First off, I am a Novell employee, but do not speak for the company at all, the following is my personal opinion, but one that is held by a number of different people at different companies...
I've been hearing from a lot of different companies and users about how the current "enterprise" Linux distros manage their kernels and the current problems they are having with them. With all products that bundle up an every-moving target of an OpenSource projects, there are trade-offs and for the past five years or so the two big Linux distros, SUSE and Red Hat have been trying to walk the line between stability and new features and doing so quite well.
But now that we have been living with these models for a few years, a number of problems have come to light, with the way things currently work. This document describes how the current kernels are managed in these two distros, the problems companies and users are having with them, and three proposed solutions.
Current Model of kernels
An "enterprise" Linux kernel as packaged by Red Hat and SUSE is made up of a kernel.org kernel taken from a specific point in time, and then it is tested, tuned, stabilized and then packaged up and supported for usually a long period of time (5-9 years, depending on the product.) After the product is first released, a series of "service packs" or "maintenance updates" (from now on called "major update") are released, about one every 8-18 months depending on the vendor and the length of time the product has been released.
During the time between these major updates, the distro works to ensure that any bugfix or security update that happens will not break any of the current kernel API or internally visible ABI. It does this so that any third-party kernel modules will not need to change or be "recertified" because of them.
Currently both distros provide a way to have third-party module creators register with them and be notified when an internal ABI change is going to happen in order for them to be able to respin their pre-built modules. They also provide ways for third-party modules to be easily created and build against these kernels so as to ease the build issues that can be caused when attempting to build and package against a distro kernel.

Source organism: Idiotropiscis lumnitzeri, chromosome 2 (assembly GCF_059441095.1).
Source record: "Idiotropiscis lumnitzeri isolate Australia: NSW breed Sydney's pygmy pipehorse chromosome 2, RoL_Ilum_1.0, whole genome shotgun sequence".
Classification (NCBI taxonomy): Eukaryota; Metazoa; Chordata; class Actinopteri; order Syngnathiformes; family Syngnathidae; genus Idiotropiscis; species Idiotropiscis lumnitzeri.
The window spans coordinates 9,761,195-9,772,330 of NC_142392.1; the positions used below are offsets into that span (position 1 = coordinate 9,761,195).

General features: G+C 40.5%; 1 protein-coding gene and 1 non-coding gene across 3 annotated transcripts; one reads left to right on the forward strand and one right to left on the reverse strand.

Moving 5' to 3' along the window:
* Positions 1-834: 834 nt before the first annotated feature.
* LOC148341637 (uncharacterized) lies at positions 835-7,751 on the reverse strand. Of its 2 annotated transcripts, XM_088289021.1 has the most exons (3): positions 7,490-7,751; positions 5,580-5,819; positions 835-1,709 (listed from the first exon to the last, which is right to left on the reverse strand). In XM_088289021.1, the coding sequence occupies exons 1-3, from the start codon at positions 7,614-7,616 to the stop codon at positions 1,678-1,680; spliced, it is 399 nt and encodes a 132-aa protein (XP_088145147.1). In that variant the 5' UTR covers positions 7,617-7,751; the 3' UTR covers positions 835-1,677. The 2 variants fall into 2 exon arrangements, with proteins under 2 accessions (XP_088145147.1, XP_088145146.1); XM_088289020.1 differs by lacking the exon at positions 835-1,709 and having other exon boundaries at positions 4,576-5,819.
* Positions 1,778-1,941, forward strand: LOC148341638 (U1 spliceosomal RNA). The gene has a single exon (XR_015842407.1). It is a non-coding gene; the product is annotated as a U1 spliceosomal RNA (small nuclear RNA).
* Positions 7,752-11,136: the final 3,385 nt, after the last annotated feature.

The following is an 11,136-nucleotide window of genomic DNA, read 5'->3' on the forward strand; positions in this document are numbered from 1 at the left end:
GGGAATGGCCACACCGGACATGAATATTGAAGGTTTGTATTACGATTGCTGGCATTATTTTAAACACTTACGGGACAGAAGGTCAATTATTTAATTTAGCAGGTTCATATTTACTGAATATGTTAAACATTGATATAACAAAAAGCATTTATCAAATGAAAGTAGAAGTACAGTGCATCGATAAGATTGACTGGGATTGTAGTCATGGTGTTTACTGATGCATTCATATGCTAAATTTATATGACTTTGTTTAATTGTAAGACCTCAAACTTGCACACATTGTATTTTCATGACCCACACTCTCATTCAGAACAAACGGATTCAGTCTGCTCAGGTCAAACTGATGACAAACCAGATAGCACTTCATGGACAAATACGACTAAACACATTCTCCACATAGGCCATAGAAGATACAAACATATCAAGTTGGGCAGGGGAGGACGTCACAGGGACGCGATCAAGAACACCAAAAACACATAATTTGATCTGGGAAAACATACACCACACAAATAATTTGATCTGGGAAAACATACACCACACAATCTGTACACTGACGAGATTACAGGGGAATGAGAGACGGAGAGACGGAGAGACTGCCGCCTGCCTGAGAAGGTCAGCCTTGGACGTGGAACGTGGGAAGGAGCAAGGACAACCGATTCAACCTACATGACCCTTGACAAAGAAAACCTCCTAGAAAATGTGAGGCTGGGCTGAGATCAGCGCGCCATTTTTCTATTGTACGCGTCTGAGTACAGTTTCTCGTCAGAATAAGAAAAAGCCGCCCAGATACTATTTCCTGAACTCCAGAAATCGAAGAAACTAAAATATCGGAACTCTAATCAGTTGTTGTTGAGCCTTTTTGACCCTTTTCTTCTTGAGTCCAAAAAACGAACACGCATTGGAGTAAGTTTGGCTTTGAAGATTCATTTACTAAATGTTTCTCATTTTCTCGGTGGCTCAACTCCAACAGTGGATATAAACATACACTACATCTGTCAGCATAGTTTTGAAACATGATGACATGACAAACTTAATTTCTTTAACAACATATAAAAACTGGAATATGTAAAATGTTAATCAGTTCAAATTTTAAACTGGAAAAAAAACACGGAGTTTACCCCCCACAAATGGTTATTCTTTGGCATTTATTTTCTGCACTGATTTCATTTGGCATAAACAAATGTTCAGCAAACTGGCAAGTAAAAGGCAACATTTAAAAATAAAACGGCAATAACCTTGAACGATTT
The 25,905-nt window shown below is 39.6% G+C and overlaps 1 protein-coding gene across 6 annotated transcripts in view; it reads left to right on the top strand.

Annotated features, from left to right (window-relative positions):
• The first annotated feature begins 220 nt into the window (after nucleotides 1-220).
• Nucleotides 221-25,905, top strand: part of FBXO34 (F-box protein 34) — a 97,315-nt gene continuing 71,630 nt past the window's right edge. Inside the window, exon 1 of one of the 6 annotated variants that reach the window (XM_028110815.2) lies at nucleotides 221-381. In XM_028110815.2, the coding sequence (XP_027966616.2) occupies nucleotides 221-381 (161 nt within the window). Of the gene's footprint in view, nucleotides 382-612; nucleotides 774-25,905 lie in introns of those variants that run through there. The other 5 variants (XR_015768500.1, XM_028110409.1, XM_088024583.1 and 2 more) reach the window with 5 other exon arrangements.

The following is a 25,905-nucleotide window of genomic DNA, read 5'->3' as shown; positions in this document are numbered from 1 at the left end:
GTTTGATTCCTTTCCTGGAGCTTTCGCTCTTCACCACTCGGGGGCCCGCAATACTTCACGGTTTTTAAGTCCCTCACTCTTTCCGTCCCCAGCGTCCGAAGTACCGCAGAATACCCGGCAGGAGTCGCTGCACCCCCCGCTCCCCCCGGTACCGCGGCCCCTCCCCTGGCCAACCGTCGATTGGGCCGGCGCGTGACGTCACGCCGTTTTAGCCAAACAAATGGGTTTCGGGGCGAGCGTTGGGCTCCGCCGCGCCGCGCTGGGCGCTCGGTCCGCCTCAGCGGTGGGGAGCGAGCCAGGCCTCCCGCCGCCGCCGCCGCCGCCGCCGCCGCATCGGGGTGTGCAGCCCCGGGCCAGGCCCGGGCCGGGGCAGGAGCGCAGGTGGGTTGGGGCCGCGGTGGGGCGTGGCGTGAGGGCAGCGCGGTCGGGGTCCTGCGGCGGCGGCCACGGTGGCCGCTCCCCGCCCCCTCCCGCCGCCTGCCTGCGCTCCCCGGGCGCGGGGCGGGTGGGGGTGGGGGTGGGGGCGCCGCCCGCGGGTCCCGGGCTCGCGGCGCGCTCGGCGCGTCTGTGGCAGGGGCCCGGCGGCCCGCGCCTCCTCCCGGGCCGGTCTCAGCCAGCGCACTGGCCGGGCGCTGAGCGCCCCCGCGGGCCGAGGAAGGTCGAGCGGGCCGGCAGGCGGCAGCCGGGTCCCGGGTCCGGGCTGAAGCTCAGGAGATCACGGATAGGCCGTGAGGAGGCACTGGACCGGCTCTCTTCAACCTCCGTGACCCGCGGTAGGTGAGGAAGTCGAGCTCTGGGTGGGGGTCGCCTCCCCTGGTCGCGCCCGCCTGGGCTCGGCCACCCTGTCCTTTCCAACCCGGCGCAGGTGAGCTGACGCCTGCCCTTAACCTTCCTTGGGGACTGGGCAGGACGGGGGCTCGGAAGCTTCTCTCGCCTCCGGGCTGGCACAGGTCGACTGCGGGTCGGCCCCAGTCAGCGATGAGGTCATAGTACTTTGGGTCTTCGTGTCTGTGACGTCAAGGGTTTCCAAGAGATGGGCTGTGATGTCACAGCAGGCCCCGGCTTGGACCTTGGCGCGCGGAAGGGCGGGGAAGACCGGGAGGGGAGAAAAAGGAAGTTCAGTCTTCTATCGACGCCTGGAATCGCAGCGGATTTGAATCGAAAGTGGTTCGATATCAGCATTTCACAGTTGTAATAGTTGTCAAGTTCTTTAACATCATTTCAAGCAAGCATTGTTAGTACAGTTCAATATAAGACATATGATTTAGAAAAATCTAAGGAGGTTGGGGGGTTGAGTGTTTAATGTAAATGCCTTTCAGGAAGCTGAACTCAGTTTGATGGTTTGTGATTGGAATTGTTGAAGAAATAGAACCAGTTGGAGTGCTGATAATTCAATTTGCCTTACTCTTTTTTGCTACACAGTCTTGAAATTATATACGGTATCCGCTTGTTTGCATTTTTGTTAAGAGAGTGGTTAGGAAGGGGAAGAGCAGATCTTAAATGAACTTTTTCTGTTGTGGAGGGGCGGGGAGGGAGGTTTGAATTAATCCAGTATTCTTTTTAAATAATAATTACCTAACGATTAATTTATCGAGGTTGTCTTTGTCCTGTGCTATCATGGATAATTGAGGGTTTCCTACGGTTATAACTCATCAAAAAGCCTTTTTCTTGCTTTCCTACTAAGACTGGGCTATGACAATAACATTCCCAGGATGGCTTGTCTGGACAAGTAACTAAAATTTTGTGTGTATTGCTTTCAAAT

When a major update is released, it usually consists of the original kernel version for the product, with a wide range of new features, drivers, and other fixes backported from the currently released kernel.org kernel to the originally released kernel. This enables new hardware to be supported and new features that are requested by the distro's users and partners to be rolled into the product. This release almost always has ABI and API changes due to the new features and drivers.
At the time of this newly released update, all third party modules must be rebuilt and sometimes reworked due to the new features and backports that were applied to the kernel. Hopefully all third-party module vendors work with the distro to be aware of the proposed changes, but sometimes there is a lag before the new modules are available for the customers to use.
An example of how this works can be seen in the latest Novell SLES10 Service Pack 1 release. Originally the SLES10 kernel was based on the 2.6.16 kernel release with a number of bugfixes added to it. At the time of the Service Pack 1 release, it was still based on the 2.6.16 kernel version, but the SCSI core, libata core, and all SATA drivers were backported from the 2.6.20 kernel.org kernel release to be included in this 2.6.16 based kernel package. This changed a number of ABI issues for any external SCSI or storage driver that they would need to be aware of when producing an updated version of their driver for the Service Pack 1 release.
Problems caused by this model
Here are some of the problems that I have heard with customers and partners who have been working with this kind of release model for a number of years:
Potential solutions and pros and cons of them
So, what to do? Currently this discussion is happening in the major distros and their partners. Let me know what you think the model should be for enterprise Linux distros in the future.
Do you like one of the currently proposed models above, or do you have some other model you feel would work better?
Thanks to the many different people who read earlier versions of this document and helped to form the ideas here. This includes the whole Novell/SuSE kernel team who while did not all agree with the ideas here, helped out immensely. Also a number of people at different companies helped out, but probably do not wish to be named here, I want to thank them anyway.
posted Tue, 19 Jun 2007 in [/linux]
My Linux Stuff